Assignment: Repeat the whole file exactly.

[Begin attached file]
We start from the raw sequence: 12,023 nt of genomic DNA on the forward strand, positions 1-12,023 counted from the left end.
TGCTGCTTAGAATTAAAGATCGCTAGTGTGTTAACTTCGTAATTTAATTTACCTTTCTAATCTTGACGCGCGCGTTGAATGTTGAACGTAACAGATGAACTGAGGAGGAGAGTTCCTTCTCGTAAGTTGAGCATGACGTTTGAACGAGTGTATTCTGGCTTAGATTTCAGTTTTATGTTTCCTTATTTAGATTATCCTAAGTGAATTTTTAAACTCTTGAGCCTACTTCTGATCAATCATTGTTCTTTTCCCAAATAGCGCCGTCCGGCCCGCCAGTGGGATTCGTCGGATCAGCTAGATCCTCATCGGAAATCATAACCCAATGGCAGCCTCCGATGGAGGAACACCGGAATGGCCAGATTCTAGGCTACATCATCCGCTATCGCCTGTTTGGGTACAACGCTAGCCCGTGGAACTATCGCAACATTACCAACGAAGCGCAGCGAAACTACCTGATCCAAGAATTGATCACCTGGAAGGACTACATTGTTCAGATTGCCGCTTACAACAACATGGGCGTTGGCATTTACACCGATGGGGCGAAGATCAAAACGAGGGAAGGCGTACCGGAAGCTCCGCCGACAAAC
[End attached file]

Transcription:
We start from the raw sequence: 12,023 nt of genomic DNA on the forward strand, positions 1-12,023 counted from the left end.
TGCTGCTTAGAATTAAAGATCGCTAGTGTGTTAACTTCGTAATTTAATTTACCTTTCTAATCTTGACGCGCGCGTTGAATGTTGAACGTAACAGATGAACTGAGGAGGAGAGTTCCTTCTCGTAAGTTGAGCATGACGTTTGAACGAGTGTATTCTGGCTTAGATTTCAGTTTTATGTTTCCTTATTTAGATTATCCTAAGTGAATTTTTAAACTCTTGAGCCTACTTCTGATCAATCATTGTTCTTTTCCCAAATAGCGCCGTCCGGCCCGCCAGTGGGATTCGTCGGATCAGCTAGATCCTCATCGGAAATCATAACCCAATGGCAGCCTCCGATGGAGGAACACCGGAATGGCCAGATTCTAGGCTACATCATCCGCTATCGCCTGTTTGGGTACAACGCTAGCCCGTGGAACTATCGCAACATTACCAACGAAGCGCAGCGAAACTACCTGATCCAAGAATTGATCACCTGGAAGGACTACATTGTTCAGATTGCCGCTTACAACAACATGGGCGTTGGCATTTACACCGATGGGGCGAAGATCAAAACGAGGGAAGGCGTACCGGAAGCTCCGCCGACAAAC